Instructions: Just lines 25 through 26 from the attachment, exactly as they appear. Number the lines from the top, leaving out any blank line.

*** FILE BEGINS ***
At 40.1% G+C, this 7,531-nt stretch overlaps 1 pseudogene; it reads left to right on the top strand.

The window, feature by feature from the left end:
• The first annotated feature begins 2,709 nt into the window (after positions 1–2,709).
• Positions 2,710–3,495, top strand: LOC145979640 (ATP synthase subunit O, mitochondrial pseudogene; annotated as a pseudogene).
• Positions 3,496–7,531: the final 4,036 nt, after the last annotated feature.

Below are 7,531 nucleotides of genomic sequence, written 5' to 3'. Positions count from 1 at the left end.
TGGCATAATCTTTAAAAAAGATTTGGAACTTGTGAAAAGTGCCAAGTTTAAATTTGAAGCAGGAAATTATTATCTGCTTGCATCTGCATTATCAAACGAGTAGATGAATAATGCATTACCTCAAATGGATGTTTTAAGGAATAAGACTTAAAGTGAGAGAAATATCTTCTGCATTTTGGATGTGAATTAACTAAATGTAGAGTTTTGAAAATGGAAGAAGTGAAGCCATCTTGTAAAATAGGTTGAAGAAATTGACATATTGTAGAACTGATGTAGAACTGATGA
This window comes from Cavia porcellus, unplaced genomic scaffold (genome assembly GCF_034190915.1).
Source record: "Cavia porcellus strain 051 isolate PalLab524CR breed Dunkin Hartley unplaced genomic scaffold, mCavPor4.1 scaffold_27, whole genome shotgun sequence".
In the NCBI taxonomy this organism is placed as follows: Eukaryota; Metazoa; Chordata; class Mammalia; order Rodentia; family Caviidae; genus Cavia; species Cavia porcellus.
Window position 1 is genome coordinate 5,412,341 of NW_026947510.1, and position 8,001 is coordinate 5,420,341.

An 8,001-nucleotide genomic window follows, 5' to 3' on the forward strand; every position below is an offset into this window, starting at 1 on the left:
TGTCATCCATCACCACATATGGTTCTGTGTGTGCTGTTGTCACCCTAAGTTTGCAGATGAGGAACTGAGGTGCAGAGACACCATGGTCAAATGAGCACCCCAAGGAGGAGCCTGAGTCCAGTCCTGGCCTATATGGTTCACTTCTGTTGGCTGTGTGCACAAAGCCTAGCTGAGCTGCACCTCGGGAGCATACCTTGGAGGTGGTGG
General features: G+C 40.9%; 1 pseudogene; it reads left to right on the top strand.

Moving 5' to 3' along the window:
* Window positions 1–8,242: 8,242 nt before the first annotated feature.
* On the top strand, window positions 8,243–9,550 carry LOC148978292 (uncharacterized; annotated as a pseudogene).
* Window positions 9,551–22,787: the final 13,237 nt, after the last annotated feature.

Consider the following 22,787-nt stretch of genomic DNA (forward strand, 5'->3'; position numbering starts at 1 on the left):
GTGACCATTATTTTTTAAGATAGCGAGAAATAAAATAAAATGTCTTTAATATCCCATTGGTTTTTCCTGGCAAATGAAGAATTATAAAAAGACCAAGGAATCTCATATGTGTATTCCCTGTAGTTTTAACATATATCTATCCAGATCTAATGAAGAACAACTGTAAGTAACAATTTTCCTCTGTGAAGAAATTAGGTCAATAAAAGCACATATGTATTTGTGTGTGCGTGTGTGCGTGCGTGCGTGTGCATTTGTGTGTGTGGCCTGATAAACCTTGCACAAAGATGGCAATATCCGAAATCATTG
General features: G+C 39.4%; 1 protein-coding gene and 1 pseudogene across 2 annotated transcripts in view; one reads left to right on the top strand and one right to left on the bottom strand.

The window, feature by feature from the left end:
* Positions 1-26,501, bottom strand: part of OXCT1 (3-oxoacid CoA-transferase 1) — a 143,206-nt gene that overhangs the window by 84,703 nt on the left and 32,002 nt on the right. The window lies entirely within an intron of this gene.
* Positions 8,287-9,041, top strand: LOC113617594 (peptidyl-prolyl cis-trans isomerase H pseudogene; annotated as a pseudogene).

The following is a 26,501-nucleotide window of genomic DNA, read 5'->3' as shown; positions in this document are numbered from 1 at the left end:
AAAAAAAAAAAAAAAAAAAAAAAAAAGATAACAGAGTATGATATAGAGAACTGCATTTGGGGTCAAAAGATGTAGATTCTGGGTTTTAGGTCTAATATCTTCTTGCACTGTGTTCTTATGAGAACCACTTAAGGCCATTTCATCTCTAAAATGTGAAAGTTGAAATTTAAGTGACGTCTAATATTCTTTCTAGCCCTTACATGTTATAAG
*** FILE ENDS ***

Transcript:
The following is a 26,501-nucleotide window of genomic DNA, read 5'->3' as shown; positions in this document are numbered from 1 at the left end:
AAAAAAAAAAAAAAAAAAAAAAAAAAGATAACAGAGTATGATATAGAGAACTGCATTTGGGGTCAAAAGATGTAGATTCTGGGTTTTAGGTCTAATATCTTCTTGCACTGTGTTCTTATGAGAACCACTTAAGGCCATTTCATCTCTAAAATGTGAAAGTTGAAATTTAAGTGACGTCTAATATTCTTTCTAGCCCTTACATGTTATAAG